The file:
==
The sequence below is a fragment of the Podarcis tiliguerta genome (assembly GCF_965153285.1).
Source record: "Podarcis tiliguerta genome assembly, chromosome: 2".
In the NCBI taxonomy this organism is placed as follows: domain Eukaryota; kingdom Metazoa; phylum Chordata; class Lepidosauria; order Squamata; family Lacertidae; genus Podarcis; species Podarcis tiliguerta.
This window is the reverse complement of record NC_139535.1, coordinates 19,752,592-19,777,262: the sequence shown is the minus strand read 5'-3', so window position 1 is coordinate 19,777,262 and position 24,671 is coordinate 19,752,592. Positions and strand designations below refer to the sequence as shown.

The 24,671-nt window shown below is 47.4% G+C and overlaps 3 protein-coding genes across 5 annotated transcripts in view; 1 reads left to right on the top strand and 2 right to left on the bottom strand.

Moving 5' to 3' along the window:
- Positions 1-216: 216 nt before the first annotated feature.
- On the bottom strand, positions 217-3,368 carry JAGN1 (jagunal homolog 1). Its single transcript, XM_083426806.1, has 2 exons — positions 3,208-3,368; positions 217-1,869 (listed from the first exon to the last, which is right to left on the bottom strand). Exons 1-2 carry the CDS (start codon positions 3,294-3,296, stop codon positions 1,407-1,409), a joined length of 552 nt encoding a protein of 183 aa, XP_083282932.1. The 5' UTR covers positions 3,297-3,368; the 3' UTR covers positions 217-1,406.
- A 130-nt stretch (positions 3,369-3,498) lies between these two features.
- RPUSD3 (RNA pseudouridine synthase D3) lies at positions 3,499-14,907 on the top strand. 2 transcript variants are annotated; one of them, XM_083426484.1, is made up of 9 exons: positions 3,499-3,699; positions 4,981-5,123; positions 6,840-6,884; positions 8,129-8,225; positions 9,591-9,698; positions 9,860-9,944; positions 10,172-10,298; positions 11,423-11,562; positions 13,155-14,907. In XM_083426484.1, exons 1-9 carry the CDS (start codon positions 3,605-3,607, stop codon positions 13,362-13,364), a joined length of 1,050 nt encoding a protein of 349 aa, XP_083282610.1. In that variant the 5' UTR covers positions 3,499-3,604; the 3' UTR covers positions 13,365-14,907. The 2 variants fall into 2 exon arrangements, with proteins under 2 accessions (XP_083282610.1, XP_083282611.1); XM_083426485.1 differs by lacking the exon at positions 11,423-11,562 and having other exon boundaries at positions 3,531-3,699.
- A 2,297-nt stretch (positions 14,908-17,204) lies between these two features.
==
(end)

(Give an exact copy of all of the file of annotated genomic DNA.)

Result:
The sequence below is a fragment of the Podarcis tiliguerta genome (assembly GCF_965153285.1).
Source record: "Podarcis tiliguerta genome assembly, chromosome: 2".
In the NCBI taxonomy this organism is placed as follows: domain Eukaryota; kingdom Metazoa; phylum Chordata; class Lepidosauria; order Squamata; family Lacertidae; genus Podarcis; species Podarcis tiliguerta.
This window is the reverse complement of record NC_139535.1, coordinates 19,752,592-19,777,262: the sequence shown is the minus strand read 5'-3', so window position 1 is coordinate 19,777,262 and position 24,671 is coordinate 19,752,592. Positions and strand designations below refer to the sequence as shown.

The 24,671-nt window shown below is 47.4% G+C and overlaps 3 protein-coding genes across 5 annotated transcripts in view; 1 reads left to right on the top strand and 2 right to left on the bottom strand.

Moving 5' to 3' along the window:
- Positions 1-216: 216 nt before the first annotated feature.
- On the bottom strand, positions 217-3,368 carry JAGN1 (jagunal homolog 1). Its single transcript, XM_083426806.1, has 2 exons — positions 3,208-3,368; positions 217-1,869 (listed from the first exon to the last, which is right to left on the bottom strand). Exons 1-2 carry the CDS (start codon positions 3,294-3,296, stop codon positions 1,407-1,409), a joined length of 552 nt encoding a protein of 183 aa, XP_083282932.1. The 5' UTR covers positions 3,297-3,368; the 3' UTR covers positions 217-1,406.
- A 130-nt stretch (positions 3,369-3,498) lies between these two features.
- RPUSD3 (RNA pseudouridine synthase D3) lies at positions 3,499-14,907 on the top strand. 2 transcript variants are annotated; one of them, XM_083426484.1, is made up of 9 exons: positions 3,499-3,699; positions 4,981-5,123; positions 6,840-6,884; positions 8,129-8,225; positions 9,591-9,698; positions 9,860-9,944; positions 10,172-10,298; positions 11,423-11,562; positions 13,155-14,907. In XM_083426484.1, exons 1-9 carry the CDS (start codon positions 3,605-3,607, stop codon positions 13,362-13,364), a joined length of 1,050 nt encoding a protein of 349 aa, XP_083282610.1. In that variant the 5' UTR covers positions 3,499-3,604; the 3' UTR covers positions 13,365-14,907. The 2 variants fall into 2 exon arrangements, with proteins under 2 accessions (XP_083282610.1, XP_083282611.1); XM_083426485.1 differs by lacking the exon at positions 11,423-11,562 and having other exon boundaries at positions 3,531-3,699.
- A 2,297-nt stretch (positions 14,908-17,204) lies between these two features.